In baseball parlance, Overheard isn’t an out-of-the-park home run, but it’s a solid double. For a more detailed critique, take a look at Kozo’s review on the main site.
Lau Ching-Wan and Anita Yuen in C’est La Vie, Mon Cheri
With a few exceptions, it’s somewhat difficult to conceive of a scenario in which a person sees the absolute wrong movie at the wrong time in his or her lifetime. But conversely, it is wholly possible to pinpoint a moment in one’s life when the right film was seen at the right time — a movie that was not only good, but spoke to the viewer personally, perhaps even in reference to something that happened in their own lives sometime in the past or may have been happening at that very moment.
I’ve written previously on this site about how some of Wong Kar-Wai’s films have had just such an effect on me. While I’ve asserted that Wong Kar-Wai has his finger on the collective pulse of disaffected twenty/thirtysomethings everywhere, I also feel strongly that his films often prove to be particularly moving if seen at the right moment in one’s life — especially at a moment of transition or loss. But this is not a trait solely reserved for the cinema of WKW; I find this true of other films from other filmmakers as well. Despite differences in language, nationality, geography, and/or epoch, movies can be transcendent viewing experiences. Not to sound pretentious or sappy, but to me, this speaks to the very power of cinema, of literature, and of art — the power to move people.
Several weeks ago, I had the opportunity to watch Derek Yee’s 1993 film, C’est La Vie, Mon Cheri. I have been a fan of Yee’s directorial work for quite some time now, but this film — I’m embarrassed to say — was one of those movies that simply got away from me. Unless you’re just plain awesome like Kozo, there are very few people in this world who have seen every Hong Kong film that’s ever come out since the early 1980s. Whether we’re talking about movies or books or music, there are gaps in everyone’s knowledge, as “expert” as we might claim to be at times. I have no problem admitting that. Whether it’s missing out on Moby Dick or Bob Dylan or this award-winning Derek Yee film, we only have so much time to go around, so it’s bound to happen. But still, we persevere.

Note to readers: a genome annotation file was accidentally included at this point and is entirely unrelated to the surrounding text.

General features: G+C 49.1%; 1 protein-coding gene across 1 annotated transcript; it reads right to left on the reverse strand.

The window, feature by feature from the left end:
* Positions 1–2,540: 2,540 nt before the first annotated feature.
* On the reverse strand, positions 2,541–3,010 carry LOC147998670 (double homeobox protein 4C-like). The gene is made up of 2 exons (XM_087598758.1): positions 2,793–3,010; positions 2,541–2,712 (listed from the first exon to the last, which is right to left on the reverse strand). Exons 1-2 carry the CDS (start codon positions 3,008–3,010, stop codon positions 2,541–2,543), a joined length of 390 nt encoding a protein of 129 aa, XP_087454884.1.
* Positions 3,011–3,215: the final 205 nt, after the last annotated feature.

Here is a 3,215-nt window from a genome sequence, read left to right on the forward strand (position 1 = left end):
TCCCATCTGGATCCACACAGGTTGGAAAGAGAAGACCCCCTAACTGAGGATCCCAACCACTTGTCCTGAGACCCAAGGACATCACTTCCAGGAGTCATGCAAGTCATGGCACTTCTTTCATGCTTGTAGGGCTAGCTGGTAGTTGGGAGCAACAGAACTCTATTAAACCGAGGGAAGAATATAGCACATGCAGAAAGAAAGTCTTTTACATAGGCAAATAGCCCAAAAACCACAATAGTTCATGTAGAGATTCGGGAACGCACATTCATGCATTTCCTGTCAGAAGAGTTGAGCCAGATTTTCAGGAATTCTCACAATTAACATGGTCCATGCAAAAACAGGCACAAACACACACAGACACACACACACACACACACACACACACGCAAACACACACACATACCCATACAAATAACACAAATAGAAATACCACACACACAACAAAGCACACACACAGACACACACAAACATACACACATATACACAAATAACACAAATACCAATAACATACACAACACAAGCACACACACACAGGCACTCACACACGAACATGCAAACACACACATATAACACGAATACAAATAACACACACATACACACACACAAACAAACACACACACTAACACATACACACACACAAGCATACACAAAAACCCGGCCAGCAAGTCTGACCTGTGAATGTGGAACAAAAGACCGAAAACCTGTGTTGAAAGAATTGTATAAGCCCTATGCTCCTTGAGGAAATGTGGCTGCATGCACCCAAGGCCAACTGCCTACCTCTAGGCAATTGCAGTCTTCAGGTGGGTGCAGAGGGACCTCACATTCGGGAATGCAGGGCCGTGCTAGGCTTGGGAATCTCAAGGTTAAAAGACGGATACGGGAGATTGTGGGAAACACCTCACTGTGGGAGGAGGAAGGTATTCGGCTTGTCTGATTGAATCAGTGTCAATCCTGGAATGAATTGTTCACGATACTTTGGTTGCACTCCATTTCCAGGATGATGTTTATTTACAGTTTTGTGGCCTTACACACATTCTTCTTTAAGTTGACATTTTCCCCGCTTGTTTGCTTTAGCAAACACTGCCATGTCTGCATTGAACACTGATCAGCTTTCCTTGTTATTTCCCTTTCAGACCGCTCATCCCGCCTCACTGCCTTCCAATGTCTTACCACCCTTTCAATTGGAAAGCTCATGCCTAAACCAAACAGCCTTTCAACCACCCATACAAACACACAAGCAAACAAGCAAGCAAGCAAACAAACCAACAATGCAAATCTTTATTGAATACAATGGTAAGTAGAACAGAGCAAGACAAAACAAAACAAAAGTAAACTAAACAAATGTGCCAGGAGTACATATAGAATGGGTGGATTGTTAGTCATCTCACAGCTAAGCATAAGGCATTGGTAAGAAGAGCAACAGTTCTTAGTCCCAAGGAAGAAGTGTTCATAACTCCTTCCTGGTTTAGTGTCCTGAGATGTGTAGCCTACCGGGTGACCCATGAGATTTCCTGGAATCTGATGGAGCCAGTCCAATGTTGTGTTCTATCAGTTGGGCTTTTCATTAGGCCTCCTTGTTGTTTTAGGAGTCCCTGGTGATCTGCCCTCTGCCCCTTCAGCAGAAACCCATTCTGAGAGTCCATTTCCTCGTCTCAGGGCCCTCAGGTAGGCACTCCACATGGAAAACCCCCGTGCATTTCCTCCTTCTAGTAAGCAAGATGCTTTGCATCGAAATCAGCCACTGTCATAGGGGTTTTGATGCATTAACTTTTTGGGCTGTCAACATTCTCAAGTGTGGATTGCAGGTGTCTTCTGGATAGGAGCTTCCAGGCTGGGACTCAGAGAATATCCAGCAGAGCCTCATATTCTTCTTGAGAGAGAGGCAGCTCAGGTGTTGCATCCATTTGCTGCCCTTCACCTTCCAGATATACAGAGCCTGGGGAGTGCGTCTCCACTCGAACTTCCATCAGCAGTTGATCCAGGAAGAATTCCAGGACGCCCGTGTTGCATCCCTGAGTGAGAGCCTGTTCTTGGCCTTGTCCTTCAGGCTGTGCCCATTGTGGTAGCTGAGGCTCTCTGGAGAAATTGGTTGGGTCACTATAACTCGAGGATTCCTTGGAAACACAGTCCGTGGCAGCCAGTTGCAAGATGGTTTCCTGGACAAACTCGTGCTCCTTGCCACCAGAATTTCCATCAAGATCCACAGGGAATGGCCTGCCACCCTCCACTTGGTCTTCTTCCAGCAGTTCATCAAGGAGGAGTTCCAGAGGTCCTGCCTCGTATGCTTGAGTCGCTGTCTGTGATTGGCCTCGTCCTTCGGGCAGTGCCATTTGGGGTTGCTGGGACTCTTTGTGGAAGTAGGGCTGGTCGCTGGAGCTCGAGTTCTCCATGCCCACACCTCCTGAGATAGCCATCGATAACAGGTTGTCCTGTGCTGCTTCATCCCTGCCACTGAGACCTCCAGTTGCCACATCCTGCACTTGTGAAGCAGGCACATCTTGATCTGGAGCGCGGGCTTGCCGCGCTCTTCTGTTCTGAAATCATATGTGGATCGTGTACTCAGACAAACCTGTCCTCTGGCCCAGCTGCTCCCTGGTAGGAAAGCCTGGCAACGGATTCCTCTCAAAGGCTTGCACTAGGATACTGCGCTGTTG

Compiling a top ten list of the decade’s best movies is tough work. There are a ton of great Hong Kong films out there, and some just couldn’t make the cut on so short a list. To compensate for any perceived oversights, I’ve decided to list choices #11-#25. I’m certain that some of my picks might be a little unorthodox or downright surprising, but I’m just going to have to follow my gut here, folks — critical or reader consensus against me be damned.
BEST OF THE REST
11. Time and Tide (2000) — I unabashedly love this movie, and it came very close to making the top ten.Whatever hesitancy I had in embracing Nicholas Tse as a leading man disappeared completely thanks to this movie, as his little brother/big brother chemistry with rugged rock n’ roller Wu Bai (who provides a killer soundtrack) is just part of what makes this movie so good. The other part is the action — in particular, that breathless, suspense-filled sequence that makes up a good chunk of the film’s second half. I’m hard pressed to forget that pulse-pounding tenement assault or the decidedly unconventional baby delivery sequence that caps the film. Time and Tide is an action fan’s dream, and, the last great Tsui Hark movie (so far) – and yeah, I saw Seven Swords.